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Crossing The Emissions Gap Between Inflation Reduction Act And 2030 NDC Is Worth 4 Million Jobs

Posted to Energy Innovation: Policy and Technology LLC in the The Energy Collective Group
Silvio Marcacci's picture
Communications Director, Energy Innovation: Policy and Technology LLC

Silvio is Energy Innovation’s Communications Director, leading media relations and strategy. He has more than 15 years of communications experience, and has been a bylined columnist at top media...

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  • Jan 10, 2023
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The United States has gone all-in on climate and clean energy funding. The Inflation Reduction Act’s (IRA) $370 billion in emissions reduction funding, the CHIPS and Science Act’s $70 billion in zero-carbon technology research funding, and the Infrastructure Investment and Jobs Act’s (IIJA) $95 billion in grid and electric vehicle (EV) charging funding are the largest-ever investment in nationwide decarbonization.

Independent analyses agree that all three could cut U.S. emissions roughly 40% below 2005 levels by 2030. But that’s still not enough to hit our Nationally Determined Contribution (NDC) to the Paris Agreement of 50%-52% below 2005 levels by 2030, the pathway to a safe climate future.

Hitting the 2030 NDC requires significant additional policy within the next few years, which should prioritize the electricity sector since it has multiple technology options and is the fastest to decarbonize. Zero-carbon power can meet growing demand as the buildings, industry, and transportation sectors replace fossil fuels with electricity.

Accelerating ambition is an economic catalyst thanks to fast-falling clean energy costs. Energy Policy Simulator modeling shows crossing the emissions gap between IRA and NDC would create 2.7 million jobs and increase GDP 1.7% in 2030, in addition to 1.3 million new jobs and 0.77% higher GDP expected from IRA provisions alone.

This is already happening: Corporations have announced tens of billions in clean energy investments across the U.S. since the IRA’s passage.

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Designing and implementing additional climate policies with a split Congress and divided statehouses may seem difficult, but it’s possible. And it’s worth the effort – beyond billions in economic upside, it would prevent $1.7 trillion in cumulative damages from climate change between 2023 and 2030.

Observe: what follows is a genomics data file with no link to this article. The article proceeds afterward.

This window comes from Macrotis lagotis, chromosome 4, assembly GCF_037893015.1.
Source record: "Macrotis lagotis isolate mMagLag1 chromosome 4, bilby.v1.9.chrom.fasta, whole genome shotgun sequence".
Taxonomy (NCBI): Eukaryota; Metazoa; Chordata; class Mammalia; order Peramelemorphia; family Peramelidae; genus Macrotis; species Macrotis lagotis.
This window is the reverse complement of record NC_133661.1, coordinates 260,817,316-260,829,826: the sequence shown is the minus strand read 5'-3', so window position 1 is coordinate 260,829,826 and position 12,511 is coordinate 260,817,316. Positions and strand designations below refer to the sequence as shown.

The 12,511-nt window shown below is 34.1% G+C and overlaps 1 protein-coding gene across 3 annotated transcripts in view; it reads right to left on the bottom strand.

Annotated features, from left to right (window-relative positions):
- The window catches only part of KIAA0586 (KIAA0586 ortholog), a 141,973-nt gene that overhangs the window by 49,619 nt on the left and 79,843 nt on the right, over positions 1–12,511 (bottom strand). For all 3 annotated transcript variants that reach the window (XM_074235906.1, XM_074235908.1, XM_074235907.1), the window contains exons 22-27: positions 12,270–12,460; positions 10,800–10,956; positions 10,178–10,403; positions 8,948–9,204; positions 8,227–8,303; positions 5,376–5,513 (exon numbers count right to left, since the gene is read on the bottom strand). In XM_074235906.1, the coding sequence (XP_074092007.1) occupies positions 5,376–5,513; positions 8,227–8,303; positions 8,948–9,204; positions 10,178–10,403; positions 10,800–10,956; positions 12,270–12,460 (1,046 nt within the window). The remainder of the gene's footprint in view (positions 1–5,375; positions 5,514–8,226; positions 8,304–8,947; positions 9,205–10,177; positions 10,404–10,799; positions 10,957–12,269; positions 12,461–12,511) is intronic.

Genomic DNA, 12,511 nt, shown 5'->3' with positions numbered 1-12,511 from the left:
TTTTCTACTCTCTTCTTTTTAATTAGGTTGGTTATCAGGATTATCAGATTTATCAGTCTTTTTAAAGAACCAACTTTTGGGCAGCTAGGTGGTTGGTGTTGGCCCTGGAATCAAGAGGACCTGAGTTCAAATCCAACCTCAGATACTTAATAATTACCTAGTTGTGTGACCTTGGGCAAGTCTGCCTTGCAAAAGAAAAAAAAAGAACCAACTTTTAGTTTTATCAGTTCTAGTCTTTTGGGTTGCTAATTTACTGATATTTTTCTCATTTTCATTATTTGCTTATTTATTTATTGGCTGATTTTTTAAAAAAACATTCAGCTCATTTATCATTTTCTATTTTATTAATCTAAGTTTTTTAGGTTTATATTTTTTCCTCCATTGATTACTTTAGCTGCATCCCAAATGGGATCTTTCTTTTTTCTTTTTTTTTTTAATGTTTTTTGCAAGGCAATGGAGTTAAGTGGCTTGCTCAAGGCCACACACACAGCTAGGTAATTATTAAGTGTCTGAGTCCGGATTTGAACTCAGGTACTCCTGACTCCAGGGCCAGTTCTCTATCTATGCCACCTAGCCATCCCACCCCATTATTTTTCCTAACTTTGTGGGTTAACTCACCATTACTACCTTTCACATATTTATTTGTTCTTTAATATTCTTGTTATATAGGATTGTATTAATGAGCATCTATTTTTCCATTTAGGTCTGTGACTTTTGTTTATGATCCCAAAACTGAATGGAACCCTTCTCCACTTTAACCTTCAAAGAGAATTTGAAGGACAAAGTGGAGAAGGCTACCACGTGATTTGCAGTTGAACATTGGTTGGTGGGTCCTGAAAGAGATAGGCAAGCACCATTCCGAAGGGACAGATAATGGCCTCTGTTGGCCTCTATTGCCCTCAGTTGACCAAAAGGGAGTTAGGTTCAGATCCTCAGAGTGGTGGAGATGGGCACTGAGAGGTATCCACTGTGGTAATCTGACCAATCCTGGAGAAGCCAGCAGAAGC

The stock turnover problem with hitting the U.S. NDC

Nearly 90% of total U.S. emissions come from four economic sectors: buildings, electricity, industry, and transportation. While we must cut emissions in every sector to hit the 2030 NDC, the pathway to decarbonizing each is different due to the capital stock turnover problem and availability of clean technologies.

Stock turnover is the speed that equipment like vehicles or appliances are replaced every year. Since most buildings, industrial, and transportation equipment remains in service for 10 to 30 years, every new fossil fuel powered piece of equipment sold today locks in emissions for decades.

Electrification is the most efficient way to cut these emissions, but climate policies targeting those sectors focus on increasing clean technology sales over time, which limits their emissions reductions pace.

Source: Energy Innovation Policy and Technology LLC® Our research is accessible under the CC BY license. Users are free to copy, distribute, transform, and build upon the material as long as they credit Energy Innovation® for the original creation and indicate if changes were made.

But the stock turnover dynamic is far less prevalent in the electricity sector. Even though it is composed of power plants designed to last for decades, new generation sources come online every year. Older fossil-fueled equipment can be displaced before scheduled retirement because IRA electricity sector incentives make generating clean power cheaper than both natural gas and coal plants in most parts of the country.

This means the electricity sector can cut emissions fastest of the four major sectors, providing increasingly clean and cheap electricity to power fast-growing demand from electrified end uses like EVs, electric appliances, and electrified industrial processes.